Few recent Broadway shows offer as many fine roles for theater majors as Little Women The Musical, making it a terrific showcase for students of Cal State Fullerton’s illustrious BFA in Musical Theatre program. That CSUF’s spring musical 2012 also happens to be a delightful, entertaining family treat makes it well worth a drive down to the OC.

 Little Women The Musical has been a favorite of mine since I first heard its tuneful score (music by Jason Howland and lyrics by Mindi Dickstein) on CD, then caught the First National Tour in Costa Mesa. Book writer Allan Knee has somehow managed to compact Alcott’s 400-plus-word novel into a two-and-a-half hour musical which retains the book’s most memorable moments (Jo’s stealing a Christmas tree from the neighboring Laurence family’s property, jealous Amy burning Jo’s manuscript, Jo’s shame at finding a scorch mark on her gown the night of the big party, etc.) while adding songs which run the gamut from Jo’s feisty “Better” to the bouncy “I’d Be Delighted,” to the rousing Act 1 closer “Astonishing.”

I can’t imagine a better musical adaptation of the children’s and young adult classic than Howland and Dickstein’s, one which manages to be family-friendly while maintaining an adult sophistication that makes it a treat for theatergoers of all ages.

 At lights up, we’re in New York as aspiring writer Jo describes to her German friend Professor Bhaer a story she’s written. “It’s a mean and stormy night,” she begins. “The moors are bleak and bloody. Thunder claps. Lighting strikes. And there, Clarissa, her clothes in disarray, races across the wild coastal heath.” Then, as Jo continues her tale in song, lights come up on her sister Meg, friend John Brooke, and boy-next-door Laurie Laurence standing upstage and and costumed as Clarissa, Braxton, and Rodrigo. As Jo tells her melodramatic adventure tale, her gestures are mimicked in perfect sync by the characters she’s created (or is she mimicking them?). Rodrigo has just entered “in magnificent splendor” when Professor Bhaer interrupts Jo with a critique and some words of advice. Certainly Jo could do better than this, couldn’t she? “Better?!” exclaims an infuriated Jo. “My stories were a great success in Concord!”

 We then flash back several years to the Concord, Massachusetts home of the March family. The year is 1863. The Civil War is still raging, and the family patriarch is serving as a Union Army chaplain. Left at home is his wife “Marmee” and daughters Meg, Jo, Beth, and Amy, who pass their time enacting Jo’s romantic adventure stories. Tomboy Jo dreams of being a writer, and when her Aunt March offers her the chance to travel to Europe as her companion (on condition that Jo learn to act like a lady), Jo jumps at the chance. Unfortunately for Jo, becoming a true lady is easier said than done, and when she discovers that jealous younger sister Amy has burned her latest story in a fit of pique, Jo reacts in a very unladylike manner.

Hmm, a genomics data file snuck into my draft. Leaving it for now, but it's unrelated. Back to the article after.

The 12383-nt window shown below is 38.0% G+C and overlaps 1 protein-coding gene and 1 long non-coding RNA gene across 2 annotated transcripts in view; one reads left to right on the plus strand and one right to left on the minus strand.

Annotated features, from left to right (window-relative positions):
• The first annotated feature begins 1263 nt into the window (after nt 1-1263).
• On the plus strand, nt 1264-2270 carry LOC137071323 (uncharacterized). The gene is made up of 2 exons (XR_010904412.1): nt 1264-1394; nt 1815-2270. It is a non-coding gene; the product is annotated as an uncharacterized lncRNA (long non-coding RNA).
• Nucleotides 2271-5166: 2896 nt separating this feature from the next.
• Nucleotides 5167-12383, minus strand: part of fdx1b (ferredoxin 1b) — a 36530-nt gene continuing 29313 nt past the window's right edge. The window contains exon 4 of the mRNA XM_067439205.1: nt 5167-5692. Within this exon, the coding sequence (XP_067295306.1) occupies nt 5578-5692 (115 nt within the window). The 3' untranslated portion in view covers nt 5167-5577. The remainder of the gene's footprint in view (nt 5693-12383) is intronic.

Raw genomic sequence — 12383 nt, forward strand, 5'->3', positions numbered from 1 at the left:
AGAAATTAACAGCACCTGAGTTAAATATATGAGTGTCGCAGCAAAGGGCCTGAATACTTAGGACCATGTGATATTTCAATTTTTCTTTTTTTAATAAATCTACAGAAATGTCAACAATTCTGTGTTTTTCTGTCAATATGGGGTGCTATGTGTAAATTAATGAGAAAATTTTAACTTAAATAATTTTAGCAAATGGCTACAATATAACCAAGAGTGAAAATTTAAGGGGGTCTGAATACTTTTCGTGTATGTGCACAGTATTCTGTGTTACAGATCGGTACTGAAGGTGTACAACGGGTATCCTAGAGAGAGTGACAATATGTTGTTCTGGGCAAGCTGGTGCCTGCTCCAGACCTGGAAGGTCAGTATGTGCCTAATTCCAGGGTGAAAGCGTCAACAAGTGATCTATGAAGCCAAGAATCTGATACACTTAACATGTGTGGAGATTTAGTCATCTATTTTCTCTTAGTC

For anyone unfamiliar with Little Women’s multiple plotlines, synopsizing ends here. Suffice it to say that there will be joys, sorrows, disappointments, romances, wedding proposals, and an ending promising much more still in store for the March sisters. (Alcott did, after all, write two sequels to Little Women.)

 Guest Artist director Jana Robbins knows Little Women well, having been a producer of the Original Broadway production, and her familiarity with the material reveals itself in the all-around splendid production she and her creative team have mounted.

As Jo, BFA Class Of 2012’s Rebecca Tucker has the audience in the palm of her hand from start to finish, giving Little Women’s feisty lead heroine ample quantities of charm and spunk, and if the songs’ highest notes proved occasionally challenging at the performance reviewed, Tucker’s winning work both anchors the production and provides the axis around which supporting characters spin.

Jo’s sisters get less to do than their better known sibling, but since each is given her very own in-the-spotlight moments, these are great roles for future Broadway and regional theater stars to have on their résumés.